Friday, October 19, 2012

A Second Check On My Bucket List, An Experience That Is More Than a Single Story

     What I am learning about pursuing the items on my Bucket List is that each check mark represents much more than a singular experience. Instead, every endeavor is like opening a surprise package filled with a bounty of unexpected and unique gifts. Reaching into my parcel I find a veritable treasure trove of energizing anticipation, aroused emotions, beguiling personalities, important lessons, and experiences far beyond my expectations. Each journey satisfies with fresh, delicious significance that I truly never anticipated.

"It is of great use to the sailor to know the length of his line, though he cannot with it fathom all the depths of the ocean."
- John Locke

#7 On The Bucket List - Take a Windjammer Cruise. 

 Day 1- October 8, 2012

    When opportunity knocks, open the door. Items on the list need not be pursued in order. When I read about the Great Chesapeake Bay Schooner Race, and that the Liberty Clipper welcomed guests aboard for the adventure, I knew it was time to act. This seemed a perfect opportunity to test my sea legs on inland waters, before taking the ultimate windjammer cruise in open ocean. For my sailing companion I convinced my brother (the true family sailor) to join me. What I was soon to discover is that this would not only be an adventure on the water and a wonderful chance for Jim and I to reacquaint ourselves, but also a tour of two cities, an introduction into the hidden community of young sailors, as well as a chance to spend time with people of my generation who are also questioning retirement and a shared resistance to aging gracefully.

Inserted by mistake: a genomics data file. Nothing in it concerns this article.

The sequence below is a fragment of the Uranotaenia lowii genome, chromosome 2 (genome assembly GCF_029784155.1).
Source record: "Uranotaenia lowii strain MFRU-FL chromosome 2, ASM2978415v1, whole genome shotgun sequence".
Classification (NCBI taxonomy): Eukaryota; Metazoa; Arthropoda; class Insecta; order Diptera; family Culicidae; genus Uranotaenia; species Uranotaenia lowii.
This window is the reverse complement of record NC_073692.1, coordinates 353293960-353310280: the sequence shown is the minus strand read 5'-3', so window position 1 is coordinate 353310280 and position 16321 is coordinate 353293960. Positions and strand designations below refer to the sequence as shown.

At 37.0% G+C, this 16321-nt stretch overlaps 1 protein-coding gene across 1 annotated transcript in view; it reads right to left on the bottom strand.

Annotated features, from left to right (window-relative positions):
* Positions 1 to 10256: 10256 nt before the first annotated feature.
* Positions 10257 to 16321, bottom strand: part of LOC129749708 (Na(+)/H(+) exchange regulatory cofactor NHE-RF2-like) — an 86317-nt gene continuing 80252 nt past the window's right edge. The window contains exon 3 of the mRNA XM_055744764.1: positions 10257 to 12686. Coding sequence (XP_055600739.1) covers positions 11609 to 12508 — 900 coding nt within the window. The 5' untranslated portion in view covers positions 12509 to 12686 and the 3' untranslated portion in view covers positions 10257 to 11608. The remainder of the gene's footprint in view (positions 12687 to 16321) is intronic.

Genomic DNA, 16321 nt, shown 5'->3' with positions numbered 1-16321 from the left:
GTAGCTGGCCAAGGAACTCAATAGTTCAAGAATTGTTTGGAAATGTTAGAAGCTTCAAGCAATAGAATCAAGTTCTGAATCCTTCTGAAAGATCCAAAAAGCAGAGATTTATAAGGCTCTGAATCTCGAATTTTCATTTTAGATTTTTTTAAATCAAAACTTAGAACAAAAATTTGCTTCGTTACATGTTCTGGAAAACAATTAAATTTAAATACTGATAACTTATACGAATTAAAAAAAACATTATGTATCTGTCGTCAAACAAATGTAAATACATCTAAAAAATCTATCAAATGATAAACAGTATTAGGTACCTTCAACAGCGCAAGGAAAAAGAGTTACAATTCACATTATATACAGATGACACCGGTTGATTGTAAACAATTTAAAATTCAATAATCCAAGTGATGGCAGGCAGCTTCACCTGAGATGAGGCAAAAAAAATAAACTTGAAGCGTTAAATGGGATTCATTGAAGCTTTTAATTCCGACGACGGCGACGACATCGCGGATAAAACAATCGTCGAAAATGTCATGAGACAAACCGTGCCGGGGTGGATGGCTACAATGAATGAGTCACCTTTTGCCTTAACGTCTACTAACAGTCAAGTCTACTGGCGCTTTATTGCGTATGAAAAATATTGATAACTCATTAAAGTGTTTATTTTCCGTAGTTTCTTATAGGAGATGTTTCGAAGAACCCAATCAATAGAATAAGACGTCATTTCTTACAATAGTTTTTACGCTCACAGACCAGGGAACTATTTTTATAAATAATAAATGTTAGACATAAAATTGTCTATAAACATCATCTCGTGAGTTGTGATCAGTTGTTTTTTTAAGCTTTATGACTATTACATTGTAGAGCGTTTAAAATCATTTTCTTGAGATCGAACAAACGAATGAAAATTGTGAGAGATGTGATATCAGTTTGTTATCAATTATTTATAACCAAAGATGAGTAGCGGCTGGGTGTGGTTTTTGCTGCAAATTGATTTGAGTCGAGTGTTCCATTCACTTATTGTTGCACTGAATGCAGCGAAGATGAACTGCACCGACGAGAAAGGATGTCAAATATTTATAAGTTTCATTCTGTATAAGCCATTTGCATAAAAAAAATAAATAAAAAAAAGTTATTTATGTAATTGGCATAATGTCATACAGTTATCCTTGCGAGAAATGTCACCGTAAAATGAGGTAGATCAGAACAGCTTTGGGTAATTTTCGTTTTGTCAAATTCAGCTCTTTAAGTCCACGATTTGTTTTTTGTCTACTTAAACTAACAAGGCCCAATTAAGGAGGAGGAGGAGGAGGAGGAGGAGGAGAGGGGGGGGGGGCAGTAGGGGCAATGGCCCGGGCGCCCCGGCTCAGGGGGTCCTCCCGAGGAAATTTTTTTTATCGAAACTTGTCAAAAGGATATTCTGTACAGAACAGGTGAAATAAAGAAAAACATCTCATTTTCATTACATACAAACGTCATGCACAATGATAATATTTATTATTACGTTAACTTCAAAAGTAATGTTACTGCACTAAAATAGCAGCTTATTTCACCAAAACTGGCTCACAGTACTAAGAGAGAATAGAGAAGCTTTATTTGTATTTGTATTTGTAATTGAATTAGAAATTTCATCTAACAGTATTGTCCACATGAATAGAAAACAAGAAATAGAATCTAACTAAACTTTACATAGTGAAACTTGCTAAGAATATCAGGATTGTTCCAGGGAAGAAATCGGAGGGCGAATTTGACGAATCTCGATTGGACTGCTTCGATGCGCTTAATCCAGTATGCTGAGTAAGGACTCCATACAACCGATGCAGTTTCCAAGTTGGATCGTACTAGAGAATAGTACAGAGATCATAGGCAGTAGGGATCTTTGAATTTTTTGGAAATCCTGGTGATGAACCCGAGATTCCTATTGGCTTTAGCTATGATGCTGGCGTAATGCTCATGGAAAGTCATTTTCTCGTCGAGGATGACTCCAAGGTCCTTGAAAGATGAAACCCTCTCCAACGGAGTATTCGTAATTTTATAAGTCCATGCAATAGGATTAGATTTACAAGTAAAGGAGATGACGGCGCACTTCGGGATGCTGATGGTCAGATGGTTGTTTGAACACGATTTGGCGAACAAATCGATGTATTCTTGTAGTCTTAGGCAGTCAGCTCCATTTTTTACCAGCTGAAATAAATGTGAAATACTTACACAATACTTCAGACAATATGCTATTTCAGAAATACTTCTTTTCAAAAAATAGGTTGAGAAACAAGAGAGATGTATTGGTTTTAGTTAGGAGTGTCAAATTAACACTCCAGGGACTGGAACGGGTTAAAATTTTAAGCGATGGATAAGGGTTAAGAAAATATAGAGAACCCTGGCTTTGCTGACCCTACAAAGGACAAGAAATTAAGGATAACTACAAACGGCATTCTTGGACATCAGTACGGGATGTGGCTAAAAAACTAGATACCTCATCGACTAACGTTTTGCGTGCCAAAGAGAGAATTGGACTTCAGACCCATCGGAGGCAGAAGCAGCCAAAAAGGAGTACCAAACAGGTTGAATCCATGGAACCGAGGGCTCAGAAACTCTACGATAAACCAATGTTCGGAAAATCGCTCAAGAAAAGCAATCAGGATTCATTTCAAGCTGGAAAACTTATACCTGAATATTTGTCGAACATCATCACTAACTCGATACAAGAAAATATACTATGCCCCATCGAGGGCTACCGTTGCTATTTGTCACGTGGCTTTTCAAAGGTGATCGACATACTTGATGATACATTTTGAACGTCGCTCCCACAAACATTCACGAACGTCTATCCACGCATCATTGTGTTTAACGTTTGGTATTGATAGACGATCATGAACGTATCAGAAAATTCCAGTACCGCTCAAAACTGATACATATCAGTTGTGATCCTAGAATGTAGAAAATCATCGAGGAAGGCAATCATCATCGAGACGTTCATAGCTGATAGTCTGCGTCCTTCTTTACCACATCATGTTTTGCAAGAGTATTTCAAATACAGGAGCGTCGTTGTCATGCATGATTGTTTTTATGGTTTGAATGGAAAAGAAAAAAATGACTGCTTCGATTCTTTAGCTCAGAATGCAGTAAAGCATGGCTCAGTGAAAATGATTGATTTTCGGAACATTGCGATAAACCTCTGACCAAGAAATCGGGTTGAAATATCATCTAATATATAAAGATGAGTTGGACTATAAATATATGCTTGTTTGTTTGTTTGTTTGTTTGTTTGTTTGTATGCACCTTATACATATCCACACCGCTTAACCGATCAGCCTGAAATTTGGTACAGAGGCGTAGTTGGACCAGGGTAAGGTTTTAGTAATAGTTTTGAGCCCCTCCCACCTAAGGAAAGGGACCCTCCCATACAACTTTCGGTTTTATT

The first leg of the one-way sailing excursion and race from Baltimore, Maryland to Portsmouth, Virginia included a five-hours train ride. I left my home in North Carolina at 6:00 AM and drove three hours to my brother's home where I left my car. Jim's wife Barbara then drove us forty five minutes from their house in Waverly to Essex, where we boarded the Amtrak Silver Star just before noon for an on-time departure.

     It's been well over 20 years since I've traveled by train. Then it was a few short rides from West Chester to Manhattan, New York and back. Years earlier, I often traveled by train with my young son, staying overnight in the comfort of a Pullman cabin from Winter Park, Florida to visit my parents' home in Virginia. I've always loved the train. The gentle rocking motion, the  whistle blowing at crossings, scenery you never see from the highway flying by the big windows, and the old game of trying to guess where you are along the way. Lunch in the dining car was surprisingly good, as was the service. I quickly learned that sitting backwards is not the best place for me. Was this a warning that I may have an issue with motion sickness?

     There was a short half hour stop in Washington, DC for an engine change. We were told not to leave the platform, and reminded that,
     "The train does not leave you, you leave the train."
     To stretch our legs during the break decided to walk down the platform to the front of the train to watch the engine change. In Washington all trains going north change from diesel engines to electric, and those going south do the opposite. There is something fascinating about watching these giant iron machines, and the man who run them, move about on the tracks. I can understand their passion for their work, and could almost envy their career choice. Who knew all trains in the Northeast run on electric power?Certainly not me. After we boarded and were back underway the short distance to Baltimore, it was easy to feel the difference in speed and quiet of electric power. It wasn't much more than an hour before we glided into Penn Station in Baltimore.